How ever has the Alabama Crimson Tide been able to win four college football championships in eight years wearing their boring red and white uniforms? Doesn’t Tide head coach Nick Saban know without black uniforms that the best recruits will pick Oregon or UCLA over playing in Tuscaloosa?
USU should wear blue with white or gray as the neutral color. Winning big games sells shirts and lands top recruits. Try that.
— Over the past month I have seen the film “The Revenant” twice. I highly recommend that my dozens of readers go see this film on the big screen.
Unquestionably, it is one of the most beautiful films I have ever seen. It is also one of the most brutal films I have ever watched. Without giving away a main plot twist of the film, those in Logan will have a new appreciation for the declarative statement “Go Grizz!” after seeing this movie.
The acting, led by Leonardo DiCaprio and Tom Hardy, is amazing. And, staring at the scenery of what is supposed to be the Frontier of the 1820’s, I felt a true appreciation and respect for those pioneers who ventured westward to make a life for themselves two centuries ago.
This is a great film that should be seen in a theatre. Go, and you can thank me later.
— When I moved to Utah in 2004, attending the Sundance Film Festival was on my “to do” list. I have not been there once and I do not wish to go anymore.
The only stories coming out of Sundance are of one major entertaining giant making a billion dollar deal with another corporate Death Star. The films shown at Sundance have become incidental. And a regular movie fan schlub like me would be hard-pressed to get into most of screenings or parties.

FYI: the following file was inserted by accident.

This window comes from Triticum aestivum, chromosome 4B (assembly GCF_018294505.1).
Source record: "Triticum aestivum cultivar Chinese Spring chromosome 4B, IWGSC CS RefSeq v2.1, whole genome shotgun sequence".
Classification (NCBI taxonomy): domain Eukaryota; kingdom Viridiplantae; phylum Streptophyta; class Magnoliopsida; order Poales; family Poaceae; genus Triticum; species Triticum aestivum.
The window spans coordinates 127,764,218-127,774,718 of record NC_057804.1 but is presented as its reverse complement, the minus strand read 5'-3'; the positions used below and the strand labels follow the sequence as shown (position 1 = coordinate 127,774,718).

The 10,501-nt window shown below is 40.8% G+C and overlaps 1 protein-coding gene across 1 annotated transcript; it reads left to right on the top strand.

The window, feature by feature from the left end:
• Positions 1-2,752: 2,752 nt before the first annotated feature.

— Not many people respond to my columns on the various outlets in which it is presented. I am fine with that. I rarely solicit feedback. But I am now.
Either in a comment section, or in a rebuttal column, I respectfully ask anyone who is supporting Hillary Clinton for president to answer one question for me.
The following answers are not acceptable:
“She is a woman.”
“We must stop Donald Trump.”
I want to hear any other answer but the above stated. I do not have Facebook, but I will be informed if that is where the retort is posted.
Or, if any of you feel comfortable writing in prose, please submit a pro-Hillary column of 900 words or less to email@example.com. If it is cogent, they will print it.
I really want to know why anyone is supporting Hillary Clinton outside of a seething disdain for Republicans. I just don’t see it.
—Finally, I was looking at some of the songs that were popular 25 years ago this week. Just in the genre of rock Warrant, Poison, Winger and Cinderella were on the charts. Guns N’ Roses landmark albums ‘Use Your Illusion I and II” would be released in 1991.
1991 would also see Pearl Jam release “Ten”. Soundgarden gave us “Badmotorfinger”. REM dominated MTV with “Out of Time”. Red Hot Chili Peppers went mainstream with ‘Blood Sugar Sex Magik”. And, Nirvana changed the face of music forever with “Nevermind”.
1991 would see the high-haired glam rock bands yield to the more serious, flannel-shirted grunge scene. It was a earth-shaking revolution in music. And it was 25 years ago.
I feel old.